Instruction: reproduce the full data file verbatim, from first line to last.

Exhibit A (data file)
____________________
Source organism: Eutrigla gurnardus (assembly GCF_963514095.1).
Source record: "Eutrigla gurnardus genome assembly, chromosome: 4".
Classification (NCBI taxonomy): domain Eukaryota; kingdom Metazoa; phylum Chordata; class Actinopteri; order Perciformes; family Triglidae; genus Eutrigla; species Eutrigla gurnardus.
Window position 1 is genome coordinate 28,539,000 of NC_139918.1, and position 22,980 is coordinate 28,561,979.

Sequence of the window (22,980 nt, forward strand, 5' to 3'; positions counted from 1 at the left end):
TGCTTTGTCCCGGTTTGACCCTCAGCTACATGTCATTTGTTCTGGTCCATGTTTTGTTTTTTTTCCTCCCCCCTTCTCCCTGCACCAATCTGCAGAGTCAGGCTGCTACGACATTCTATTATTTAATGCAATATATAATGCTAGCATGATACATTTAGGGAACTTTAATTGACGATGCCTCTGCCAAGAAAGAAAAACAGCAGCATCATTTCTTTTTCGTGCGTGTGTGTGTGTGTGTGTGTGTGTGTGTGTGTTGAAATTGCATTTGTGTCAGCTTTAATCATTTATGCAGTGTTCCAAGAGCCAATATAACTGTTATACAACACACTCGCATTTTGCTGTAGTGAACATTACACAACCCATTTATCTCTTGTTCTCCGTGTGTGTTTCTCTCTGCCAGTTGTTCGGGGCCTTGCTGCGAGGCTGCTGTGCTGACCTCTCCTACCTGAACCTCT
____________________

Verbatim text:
Source organism: Eutrigla gurnardus (assembly GCF_963514095.1).
Source record: "Eutrigla gurnardus genome assembly, chromosome: 4".
Classification (NCBI taxonomy): domain Eukaryota; kingdom Metazoa; phylum Chordata; class Actinopteri; order Perciformes; family Triglidae; genus Eutrigla; species Eutrigla gurnardus.
Window position 1 is genome coordinate 28,539,000 of NC_139918.1, and position 22,980 is coordinate 28,561,979.

Sequence of the window (22,980 nt, forward strand, 5' to 3'; positions counted from 1 at the left end):
TGCTTTGTCCCGGTTTGACCCTCAGCTACATGTCATTTGTTCTGGTCCATGTTTTGTTTTTTTTCCTCCCCCCTTCTCCCTGCACCAATCTGCAGAGTCAGGCTGCTACGACATTCTATTATTTAATGCAATATATAATGCTAGCATGATACATTTAGGGAACTTTAATTGACGATGCCTCTGCCAAGAAAGAAAAACAGCAGCATCATTTCTTTTTCGTGCGTGTGTGTGTGTGTGTGTGTGTGTGTGTGTGTTGAAATTGCATTTGTGTCAGCTTTAATCATTTATGCAGTGTTCCAAGAGCCAATATAACTGTTATACAACACACTCGCATTTTGCTGTAGTGAACATTACACAACCCATTTATCTCTTGTTCTCCGTGTGTGTTTCTCTCTGCCAGTTGTTCGGGGCCTTGCTGCGAGGCTGCTGTGCTGACCTCTCCTACCTGAACCTCT